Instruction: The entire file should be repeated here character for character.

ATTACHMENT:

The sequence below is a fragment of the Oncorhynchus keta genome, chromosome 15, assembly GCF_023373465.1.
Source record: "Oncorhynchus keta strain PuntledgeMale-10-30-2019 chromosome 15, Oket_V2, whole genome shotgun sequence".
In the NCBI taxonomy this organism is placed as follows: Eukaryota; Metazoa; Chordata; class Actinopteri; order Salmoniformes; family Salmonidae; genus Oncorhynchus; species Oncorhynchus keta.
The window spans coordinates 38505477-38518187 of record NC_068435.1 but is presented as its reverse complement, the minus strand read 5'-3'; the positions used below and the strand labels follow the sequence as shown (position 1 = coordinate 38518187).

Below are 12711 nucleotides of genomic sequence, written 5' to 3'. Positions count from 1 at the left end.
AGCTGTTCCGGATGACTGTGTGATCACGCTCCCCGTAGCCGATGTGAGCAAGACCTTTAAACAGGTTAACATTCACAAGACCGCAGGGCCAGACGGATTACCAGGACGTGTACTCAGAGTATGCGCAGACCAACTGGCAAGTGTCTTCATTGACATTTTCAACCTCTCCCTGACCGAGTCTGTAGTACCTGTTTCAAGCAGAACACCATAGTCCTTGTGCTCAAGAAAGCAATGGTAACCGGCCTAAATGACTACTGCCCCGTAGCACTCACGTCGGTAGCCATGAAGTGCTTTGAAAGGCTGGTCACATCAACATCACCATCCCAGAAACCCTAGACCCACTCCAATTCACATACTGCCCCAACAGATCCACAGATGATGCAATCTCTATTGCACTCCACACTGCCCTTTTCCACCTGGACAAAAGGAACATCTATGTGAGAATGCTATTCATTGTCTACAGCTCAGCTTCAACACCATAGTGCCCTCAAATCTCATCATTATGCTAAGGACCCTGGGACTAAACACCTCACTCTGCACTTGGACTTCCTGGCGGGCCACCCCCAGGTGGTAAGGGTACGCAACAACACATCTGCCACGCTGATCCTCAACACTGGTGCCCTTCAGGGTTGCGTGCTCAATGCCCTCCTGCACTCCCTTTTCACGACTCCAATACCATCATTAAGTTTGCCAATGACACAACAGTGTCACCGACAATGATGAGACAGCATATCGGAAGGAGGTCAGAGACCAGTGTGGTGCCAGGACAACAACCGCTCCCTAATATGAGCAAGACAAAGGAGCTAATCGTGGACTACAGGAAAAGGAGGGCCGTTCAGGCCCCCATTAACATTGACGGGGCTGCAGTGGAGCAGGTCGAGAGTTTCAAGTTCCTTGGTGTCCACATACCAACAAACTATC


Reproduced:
The sequence below is a fragment of the Oncorhynchus keta genome, chromosome 15, assembly GCF_023373465.1.
Source record: "Oncorhynchus keta strain PuntledgeMale-10-30-2019 chromosome 15, Oket_V2, whole genome shotgun sequence".
In the NCBI taxonomy this organism is placed as follows: Eukaryota; Metazoa; Chordata; class Actinopteri; order Salmoniformes; family Salmonidae; genus Oncorhynchus; species Oncorhynchus keta.
The window spans coordinates 38505477-38518187 of record NC_068435.1 but is presented as its reverse complement, the minus strand read 5'-3'; the positions used below and the strand labels follow the sequence as shown (position 1 = coordinate 38518187).

Below are 12711 nucleotides of genomic sequence, written 5' to 3'. Positions count from 1 at the left end.
AGCTGTTCCGGATGACTGTGTGATCACGCTCCCCGTAGCCGATGTGAGCAAGACCTTTAAACAGGTTAACATTCACAAGACCGCAGGGCCAGACGGATTACCAGGACGTGTACTCAGAGTATGCGCAGACCAACTGGCAAGTGTCTTCATTGACATTTTCAACCTCTCCCTGACCGAGTCTGTAGTACCTGTTTCAAGCAGAACACCATAGTCCTTGTGCTCAAGAAAGCAATGGTAACCGGCCTAAATGACTACTGCCCCGTAGCACTCACGTCGGTAGCCATGAAGTGCTTTGAAAGGCTGGTCACATCAACATCACCATCCCAGAAACCCTAGACCCACTCCAATTCACATACTGCCCCAACAGATCCACAGATGATGCAATCTCTATTGCACTCCACACTGCCCTTTTCCACCTGGACAAAAGGAACATCTATGTGAGAATGCTATTCATTGTCTACAGCTCAGCTTCAACACCATAGTGCCCTCAAATCTCATCATTATGCTAAGGACCCTGGGACTAAACACCTCACTCTGCACTTGGACTTCCTGGCGGGCCACCCCCAGGTGGTAAGGGTACGCAACAACACATCTGCCACGCTGATCCTCAACACTGGTGCCCTTCAGGGTTGCGTGCTCAATGCCCTCCTGCACTCCCTTTTCACGACTCCAATACCATCATTAAGTTTGCCAATGACACAACAGTGTCACCGACAATGATGAGACAGCATATCGGAAGGAGGTCAGAGACCAGTGTGGTGCCAGGACAACAACCGCTCCCTAATATGAGCAAGACAAAGGAGCTAATCGTGGACTACAGGAAAAGGAGGGCCGTTCAGGCCCCCATTAACATTGACGGGGCTGCAGTGGAGCAGGTCGAGAGTTTCAAGTTCCTTGGTGTCCACATACCAACAAACTATC